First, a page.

Waste Line suffers from bizarre mood disorder, Day 3
It was late in the afternoon already when I noticed the sound of light drizzle drumming on the window. That’s when I remembered Waste Line. Such is the menace of chaotic souls, indifferent to all but themselves. I looked out…she was still there! The wind had not blown her away yet. I hurried to the porch and much to my surprise I found her in a splendid mood; my absence had gone unnoticed. True, at first she had felt somewhat crispy from the cold, but after a while she had forgotten all about it. As a matter of fact, the moment she had come to terms with the situation, she quietly embraced the solitude: there was so much to see, to hear, to smell, to feel; countless impressions to digest! She realized that her life until present time had been such a waste!
– “Please forgive me, Waste Line, I never intended to leave you out in the cold all by yourself,” I mumbled.
– “Don’t worry about it, I forgot all about you too”. I could swear she blinked, but it was only the light breeze catching the cardboard box. Had I arrived only seconds later, she might have been dispersed, for only a fine line separates life from death. For the sake of my own sanity, I promptly erased that thought.
– “I must remove the old waste and feed you fresh new waste. I should also move you indoors before the wind gains momentum. Besides I wouldn’t want you trashing my neighbourhood” I took Waste Line carefully in my arms, carrying her over the threshold, but ignoring the symbolism.
– “Well, who am I to refuse the temptation of fresh waste” She paused for a while as I carefully lined her up. “My first memory is that of a production line”, she continued, “After the sky cleared up yesterday I noticed some mesmerizing light dots in the sky, and they felt so familiar. Maybe it was déjà-vu, but for some reason it connected me to my ancestors. Most of my life, before ending up as waste, I spent long hours in dark storage spaces, struggling to survive the boredom, arguing with other products about who was entitled to the best spot, then fighting for attention on supermarket shelves. Had I known how quickly the New becomes Old, I would have stepped out of the limelight sooner and spent more time reflecting upon where I was headed. Anyway, thank you for sharing the beautiful view with me. Most people would simply toss me away. But enough about that, I want to learn more about you. Why are you so determined to measure and weigh me? You never paid me any attention before?”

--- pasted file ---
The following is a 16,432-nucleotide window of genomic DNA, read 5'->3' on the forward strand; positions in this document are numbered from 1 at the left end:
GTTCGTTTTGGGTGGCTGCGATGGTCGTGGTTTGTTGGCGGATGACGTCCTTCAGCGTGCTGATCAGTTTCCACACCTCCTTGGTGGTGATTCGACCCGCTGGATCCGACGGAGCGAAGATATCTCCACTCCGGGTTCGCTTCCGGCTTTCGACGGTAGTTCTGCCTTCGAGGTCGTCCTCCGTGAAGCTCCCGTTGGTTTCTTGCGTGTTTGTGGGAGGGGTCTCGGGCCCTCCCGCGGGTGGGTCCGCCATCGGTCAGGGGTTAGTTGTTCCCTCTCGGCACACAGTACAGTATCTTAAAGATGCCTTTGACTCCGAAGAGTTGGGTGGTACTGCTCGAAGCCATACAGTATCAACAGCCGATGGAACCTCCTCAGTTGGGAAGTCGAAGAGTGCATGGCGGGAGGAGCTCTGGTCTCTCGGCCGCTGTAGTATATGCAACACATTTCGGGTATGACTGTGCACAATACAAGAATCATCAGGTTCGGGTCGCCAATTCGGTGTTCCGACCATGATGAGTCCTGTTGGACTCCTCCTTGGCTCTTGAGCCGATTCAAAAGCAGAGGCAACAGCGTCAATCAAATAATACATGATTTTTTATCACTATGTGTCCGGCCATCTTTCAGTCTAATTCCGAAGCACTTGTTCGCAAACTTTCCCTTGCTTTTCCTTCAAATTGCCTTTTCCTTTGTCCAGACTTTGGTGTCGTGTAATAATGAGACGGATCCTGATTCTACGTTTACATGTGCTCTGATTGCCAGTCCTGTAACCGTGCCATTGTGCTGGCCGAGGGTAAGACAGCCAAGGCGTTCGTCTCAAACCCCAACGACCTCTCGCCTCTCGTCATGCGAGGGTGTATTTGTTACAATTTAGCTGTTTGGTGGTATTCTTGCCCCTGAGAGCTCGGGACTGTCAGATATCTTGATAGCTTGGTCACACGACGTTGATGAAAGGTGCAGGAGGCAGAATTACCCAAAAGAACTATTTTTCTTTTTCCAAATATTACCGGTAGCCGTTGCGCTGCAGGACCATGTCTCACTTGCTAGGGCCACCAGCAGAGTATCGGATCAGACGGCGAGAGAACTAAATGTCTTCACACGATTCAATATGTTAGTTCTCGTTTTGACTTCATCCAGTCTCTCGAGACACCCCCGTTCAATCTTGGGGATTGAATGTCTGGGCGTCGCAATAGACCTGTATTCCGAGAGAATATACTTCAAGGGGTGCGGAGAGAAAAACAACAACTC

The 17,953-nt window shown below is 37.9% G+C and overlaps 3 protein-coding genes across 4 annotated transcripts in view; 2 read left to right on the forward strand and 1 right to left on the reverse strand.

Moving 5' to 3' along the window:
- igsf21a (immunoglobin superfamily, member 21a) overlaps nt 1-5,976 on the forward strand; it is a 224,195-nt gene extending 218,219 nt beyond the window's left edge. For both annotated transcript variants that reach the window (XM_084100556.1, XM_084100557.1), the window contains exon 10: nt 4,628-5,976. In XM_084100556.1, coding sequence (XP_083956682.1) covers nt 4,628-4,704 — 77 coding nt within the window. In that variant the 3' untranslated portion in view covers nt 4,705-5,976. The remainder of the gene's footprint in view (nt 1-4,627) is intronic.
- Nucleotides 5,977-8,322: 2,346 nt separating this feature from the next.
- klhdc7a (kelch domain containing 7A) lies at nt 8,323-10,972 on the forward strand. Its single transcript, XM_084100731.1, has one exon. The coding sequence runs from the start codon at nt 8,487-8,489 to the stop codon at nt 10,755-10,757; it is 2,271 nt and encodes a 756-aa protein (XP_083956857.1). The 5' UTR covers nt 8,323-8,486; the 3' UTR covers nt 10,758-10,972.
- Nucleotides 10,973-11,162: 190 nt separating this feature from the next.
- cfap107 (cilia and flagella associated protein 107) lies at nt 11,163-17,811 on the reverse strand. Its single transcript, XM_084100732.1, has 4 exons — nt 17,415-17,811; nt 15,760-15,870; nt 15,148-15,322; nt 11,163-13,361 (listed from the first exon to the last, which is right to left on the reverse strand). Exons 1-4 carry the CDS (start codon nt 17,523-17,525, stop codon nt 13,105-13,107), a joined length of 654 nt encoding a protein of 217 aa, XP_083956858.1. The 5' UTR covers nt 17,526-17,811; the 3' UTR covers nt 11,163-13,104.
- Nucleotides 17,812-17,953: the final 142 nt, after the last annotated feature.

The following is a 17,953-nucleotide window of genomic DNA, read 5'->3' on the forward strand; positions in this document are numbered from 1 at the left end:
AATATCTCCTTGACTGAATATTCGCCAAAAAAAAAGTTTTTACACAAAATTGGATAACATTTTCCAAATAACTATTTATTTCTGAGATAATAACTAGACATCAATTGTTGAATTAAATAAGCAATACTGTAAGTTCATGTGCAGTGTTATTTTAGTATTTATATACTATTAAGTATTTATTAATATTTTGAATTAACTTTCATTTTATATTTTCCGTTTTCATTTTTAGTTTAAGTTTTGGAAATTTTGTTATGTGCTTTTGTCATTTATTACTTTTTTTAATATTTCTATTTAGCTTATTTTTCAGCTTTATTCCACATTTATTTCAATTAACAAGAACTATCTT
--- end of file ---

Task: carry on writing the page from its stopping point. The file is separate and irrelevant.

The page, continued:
She was much heavier now and surprisingly long; barely fitting into my apartment. How could it be? I dismantled her again and carried her up to the attic where there was plenty of space, or so I thought. Even with a wide-angled lens, I had no choice but to divide her in three equal lines to get all of her into one single photograph. Sadly this made her feel self-conscious and fat.
– “Well, Waste Line, here’s the thing: I am attempting a consumption diet, in order to reduce my waste line, as well as my waistline. The first step is determining just how much I consume. The second step is figuring out just how much it is possible to cut down, especially on product packaging”.
“So you want to get rid of me already, just when we were getting to know each-other? First you forget I exist and NOW YOU PLAN TO ELIMINATE ME?!!!”
I was surprised by her unexpected mood change. Her desperate attempt to fish for sympathy by calling attention to my neglect earlier was alarming and quite unfavourable. I would not fall for such a cheap trick, for once forgiveness is offered, it cannot be taken back. Although I empathized with her divided self, she was obviously no longer capable of a serious conversation, which is why I decided to leave her alone. She clearly had some issues to work on, which in my experience are better resolved in solitude.
As I left the attic, she yelled “And it’s not my fault I’m overweight today. It’s genetic!”
WASTE LINE, DAY 3
About Waste Line: Each day the narrator’s personal non-organic waste is lined up, photographed, weighed and measured for the sake of art. Waste Line is literally the story of a line of waste, who is just as concerned with her own origins and wherabouts in life as the rest of us. This tentative project is based on the conceptual and dynamic art piece conceived by the Norwegian artist Rasmus Hungnes, which was inspired by Ellen Ringstad’s organic waistline. Coincidentally, the author of the story is Ellen Ringstad herself. You can follow and contribute to his open-source project on the blog http://waste-line.tumblr.com. Read more about their collaborative project on this post. All related posts can be found here.